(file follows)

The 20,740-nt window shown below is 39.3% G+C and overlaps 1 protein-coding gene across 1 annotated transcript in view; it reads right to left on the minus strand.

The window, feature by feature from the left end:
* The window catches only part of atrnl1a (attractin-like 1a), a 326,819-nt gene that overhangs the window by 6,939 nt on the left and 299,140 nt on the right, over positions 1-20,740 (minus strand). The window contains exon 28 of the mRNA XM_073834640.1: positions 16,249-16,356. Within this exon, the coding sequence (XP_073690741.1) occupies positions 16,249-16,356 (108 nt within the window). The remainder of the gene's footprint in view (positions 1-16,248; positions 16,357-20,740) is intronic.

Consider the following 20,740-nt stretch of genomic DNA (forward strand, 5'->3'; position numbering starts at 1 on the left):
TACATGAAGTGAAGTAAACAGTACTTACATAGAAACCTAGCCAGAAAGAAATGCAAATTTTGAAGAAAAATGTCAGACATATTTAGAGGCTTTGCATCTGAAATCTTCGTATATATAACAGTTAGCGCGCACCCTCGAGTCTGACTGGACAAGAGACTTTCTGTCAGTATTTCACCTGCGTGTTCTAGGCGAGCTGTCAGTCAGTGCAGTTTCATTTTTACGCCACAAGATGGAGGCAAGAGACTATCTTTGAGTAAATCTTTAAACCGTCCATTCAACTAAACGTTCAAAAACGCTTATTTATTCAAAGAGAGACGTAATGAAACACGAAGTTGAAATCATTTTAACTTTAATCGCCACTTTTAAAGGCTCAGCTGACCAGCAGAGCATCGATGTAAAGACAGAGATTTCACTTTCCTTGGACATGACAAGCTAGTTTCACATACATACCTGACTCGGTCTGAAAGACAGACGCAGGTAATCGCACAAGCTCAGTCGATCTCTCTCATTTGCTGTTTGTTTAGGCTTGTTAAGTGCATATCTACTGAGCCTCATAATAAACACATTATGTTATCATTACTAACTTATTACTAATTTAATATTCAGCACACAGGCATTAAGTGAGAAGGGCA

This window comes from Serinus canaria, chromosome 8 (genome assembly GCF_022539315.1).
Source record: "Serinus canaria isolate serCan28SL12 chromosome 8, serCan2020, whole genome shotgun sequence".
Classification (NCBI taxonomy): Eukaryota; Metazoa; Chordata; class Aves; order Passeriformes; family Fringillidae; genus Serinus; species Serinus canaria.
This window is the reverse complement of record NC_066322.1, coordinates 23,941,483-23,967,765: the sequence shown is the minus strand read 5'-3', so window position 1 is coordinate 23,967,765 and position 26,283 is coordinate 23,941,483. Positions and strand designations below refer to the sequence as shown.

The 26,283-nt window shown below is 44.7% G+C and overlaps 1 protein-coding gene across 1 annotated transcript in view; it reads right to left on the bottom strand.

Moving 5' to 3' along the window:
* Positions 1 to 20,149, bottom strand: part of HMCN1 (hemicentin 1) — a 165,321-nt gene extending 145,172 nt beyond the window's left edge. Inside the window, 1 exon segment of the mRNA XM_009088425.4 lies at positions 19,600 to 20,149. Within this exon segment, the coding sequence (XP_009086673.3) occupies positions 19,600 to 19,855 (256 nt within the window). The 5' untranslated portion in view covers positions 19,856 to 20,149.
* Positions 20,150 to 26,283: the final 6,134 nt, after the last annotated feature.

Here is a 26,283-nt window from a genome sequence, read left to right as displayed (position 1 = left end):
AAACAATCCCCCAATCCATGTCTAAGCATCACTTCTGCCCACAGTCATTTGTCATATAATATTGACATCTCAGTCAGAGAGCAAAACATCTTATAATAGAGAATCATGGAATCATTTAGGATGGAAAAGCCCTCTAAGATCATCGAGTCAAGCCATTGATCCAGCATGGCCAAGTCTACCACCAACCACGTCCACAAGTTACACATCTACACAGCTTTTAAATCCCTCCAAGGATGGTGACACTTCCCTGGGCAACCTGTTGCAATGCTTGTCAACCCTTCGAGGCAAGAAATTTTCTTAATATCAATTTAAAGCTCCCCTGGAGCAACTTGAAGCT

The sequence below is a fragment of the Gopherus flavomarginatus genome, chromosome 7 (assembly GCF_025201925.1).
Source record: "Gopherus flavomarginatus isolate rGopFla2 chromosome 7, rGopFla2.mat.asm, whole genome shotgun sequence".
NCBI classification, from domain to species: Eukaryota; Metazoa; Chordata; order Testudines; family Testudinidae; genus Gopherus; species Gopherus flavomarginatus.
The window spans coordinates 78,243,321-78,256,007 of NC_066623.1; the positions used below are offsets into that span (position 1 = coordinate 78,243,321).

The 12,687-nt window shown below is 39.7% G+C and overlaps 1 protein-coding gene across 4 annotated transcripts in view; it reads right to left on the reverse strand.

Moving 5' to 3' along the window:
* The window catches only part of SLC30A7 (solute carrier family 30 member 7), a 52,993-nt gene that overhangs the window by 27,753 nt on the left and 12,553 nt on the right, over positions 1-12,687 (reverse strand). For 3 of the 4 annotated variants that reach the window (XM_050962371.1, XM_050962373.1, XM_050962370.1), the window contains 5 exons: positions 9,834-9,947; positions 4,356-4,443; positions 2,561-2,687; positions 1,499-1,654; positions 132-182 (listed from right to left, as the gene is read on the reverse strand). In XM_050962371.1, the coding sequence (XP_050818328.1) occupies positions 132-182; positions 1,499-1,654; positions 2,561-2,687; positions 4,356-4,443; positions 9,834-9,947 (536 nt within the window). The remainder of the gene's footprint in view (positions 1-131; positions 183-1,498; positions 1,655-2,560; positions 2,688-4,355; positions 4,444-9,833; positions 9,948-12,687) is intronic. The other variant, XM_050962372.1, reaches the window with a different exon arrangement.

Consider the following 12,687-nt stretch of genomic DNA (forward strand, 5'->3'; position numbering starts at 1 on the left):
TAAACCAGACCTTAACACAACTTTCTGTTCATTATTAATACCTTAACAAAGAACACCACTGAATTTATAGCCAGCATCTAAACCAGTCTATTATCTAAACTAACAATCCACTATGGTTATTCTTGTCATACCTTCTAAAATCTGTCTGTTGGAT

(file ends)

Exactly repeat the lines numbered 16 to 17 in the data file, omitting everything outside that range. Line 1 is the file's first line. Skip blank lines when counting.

The sequence below is a fragment of the Gopherus flavomarginatus genome, chromosome 7 (assembly GCF_025201925.1).
Source record: "Gopherus flavomarginatus isolate rGopFla2 chromosome 7, rGopFla2.mat.asm, whole genome shotgun sequence".